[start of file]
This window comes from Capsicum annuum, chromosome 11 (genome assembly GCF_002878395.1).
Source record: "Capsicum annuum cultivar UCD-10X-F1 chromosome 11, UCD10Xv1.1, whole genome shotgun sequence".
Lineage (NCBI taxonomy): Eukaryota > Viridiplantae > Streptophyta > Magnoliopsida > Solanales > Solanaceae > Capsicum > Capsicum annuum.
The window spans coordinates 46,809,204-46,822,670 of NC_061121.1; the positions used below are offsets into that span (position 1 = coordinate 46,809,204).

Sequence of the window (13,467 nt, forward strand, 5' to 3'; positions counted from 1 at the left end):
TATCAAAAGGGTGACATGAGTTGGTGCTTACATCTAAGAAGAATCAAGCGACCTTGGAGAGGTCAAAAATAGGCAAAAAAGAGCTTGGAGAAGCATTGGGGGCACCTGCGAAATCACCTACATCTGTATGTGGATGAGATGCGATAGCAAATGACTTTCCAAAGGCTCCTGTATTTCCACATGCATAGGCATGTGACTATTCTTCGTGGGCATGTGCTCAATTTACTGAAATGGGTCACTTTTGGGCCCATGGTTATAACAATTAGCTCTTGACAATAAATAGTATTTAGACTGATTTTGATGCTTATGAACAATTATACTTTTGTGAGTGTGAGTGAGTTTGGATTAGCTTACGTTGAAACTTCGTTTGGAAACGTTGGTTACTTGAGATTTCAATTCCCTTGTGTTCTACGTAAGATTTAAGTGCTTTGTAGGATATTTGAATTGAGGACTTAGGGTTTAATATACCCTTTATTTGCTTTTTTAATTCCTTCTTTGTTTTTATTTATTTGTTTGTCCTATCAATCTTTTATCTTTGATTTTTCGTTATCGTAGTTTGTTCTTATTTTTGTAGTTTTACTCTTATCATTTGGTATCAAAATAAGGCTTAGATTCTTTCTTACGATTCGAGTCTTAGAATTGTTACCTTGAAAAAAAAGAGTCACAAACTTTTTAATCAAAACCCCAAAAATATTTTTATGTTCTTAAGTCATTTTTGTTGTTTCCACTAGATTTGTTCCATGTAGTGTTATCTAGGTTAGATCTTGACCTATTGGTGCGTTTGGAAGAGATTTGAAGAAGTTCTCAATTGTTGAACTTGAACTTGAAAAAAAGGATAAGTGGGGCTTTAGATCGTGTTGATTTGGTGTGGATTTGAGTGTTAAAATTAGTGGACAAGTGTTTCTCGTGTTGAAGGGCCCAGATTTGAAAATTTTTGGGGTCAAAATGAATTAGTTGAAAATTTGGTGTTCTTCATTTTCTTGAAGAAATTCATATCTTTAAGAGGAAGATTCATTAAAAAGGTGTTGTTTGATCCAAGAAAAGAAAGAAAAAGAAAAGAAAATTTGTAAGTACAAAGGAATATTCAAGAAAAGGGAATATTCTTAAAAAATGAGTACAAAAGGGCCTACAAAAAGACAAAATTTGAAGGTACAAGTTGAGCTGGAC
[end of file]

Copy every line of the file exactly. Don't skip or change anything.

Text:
This window comes from Capsicum annuum, chromosome 11 (genome assembly GCF_002878395.1).
Source record: "Capsicum annuum cultivar UCD-10X-F1 chromosome 11, UCD10Xv1.1, whole genome shotgun sequence".
Lineage (NCBI taxonomy): Eukaryota > Viridiplantae > Streptophyta > Magnoliopsida > Solanales > Solanaceae > Capsicum > Capsicum annuum.
The window spans coordinates 46,809,204-46,822,670 of NC_061121.1; the positions used below are offsets into that span (position 1 = coordinate 46,809,204).

Sequence of the window (13,467 nt, forward strand, 5' to 3'; positions counted from 1 at the left end):
TATCAAAAGGGTGACATGAGTTGGTGCTTACATCTAAGAAGAATCAAGCGACCTTGGAGAGGTCAAAAATAGGCAAAAAAGAGCTTGGAGAAGCATTGGGGGCACCTGCGAAATCACCTACATCTGTATGTGGATGAGATGCGATAGCAAATGACTTTCCAAAGGCTCCTGTATTTCCACATGCATAGGCATGTGACTATTCTTCGTGGGCATGTGCTCAATTTACTGAAATGGGTCACTTTTGGGCCCATGGTTATAACAATTAGCTCTTGACAATAAATAGTATTTAGACTGATTTTGATGCTTATGAACAATTATACTTTTGTGAGTGTGAGTGAGTTTGGATTAGCTTACGTTGAAACTTCGTTTGGAAACGTTGGTTACTTGAGATTTCAATTCCCTTGTGTTCTACGTAAGATTTAAGTGCTTTGTAGGATATTTGAATTGAGGACTTAGGGTTTAATATACCCTTTATTTGCTTTTTTAATTCCTTCTTTGTTTTTATTTATTTGTTTGTCCTATCAATCTTTTATCTTTGATTTTTCGTTATCGTAGTTTGTTCTTATTTTTGTAGTTTTACTCTTATCATTTGGTATCAAAATAAGGCTTAGATTCTTTCTTACGATTCGAGTCTTAGAATTGTTACCTTGAAAAAAAAGAGTCACAAACTTTTTAATCAAAACCCCAAAAATATTTTTATGTTCTTAAGTCATTTTTGTTGTTTCCACTAGATTTGTTCCATGTAGTGTTATCTAGGTTAGATCTTGACCTATTGGTGCGTTTGGAAGAGATTTGAAGAAGTTCTCAATTGTTGAACTTGAACTTGAAAAAAAGGATAAGTGGGGCTTTAGATCGTGTTGATTTGGTGTGGATTTGAGTGTTAAAATTAGTGGACAAGTGTTTCTCGTGTTGAAGGGCCCAGATTTGAAAATTTTTGGGGTCAAAATGAATTAGTTGAAAATTTGGTGTTCTTCATTTTCTTGAAGAAATTCATATCTTTAAGAGGAAGATTCATTAAAAAGGTGTTGTTTGATCCAAGAAAAGAAAGAAAAAGAAAAGAAAATTTGTAAGTACAAAGGAATATTCAAGAAAAGGGAATATTCTTAAAAAATGAGTACAAAAGGGCCTACAAAAAGACAAAATTTGAAGGTACAAGTTGAGCTGGAC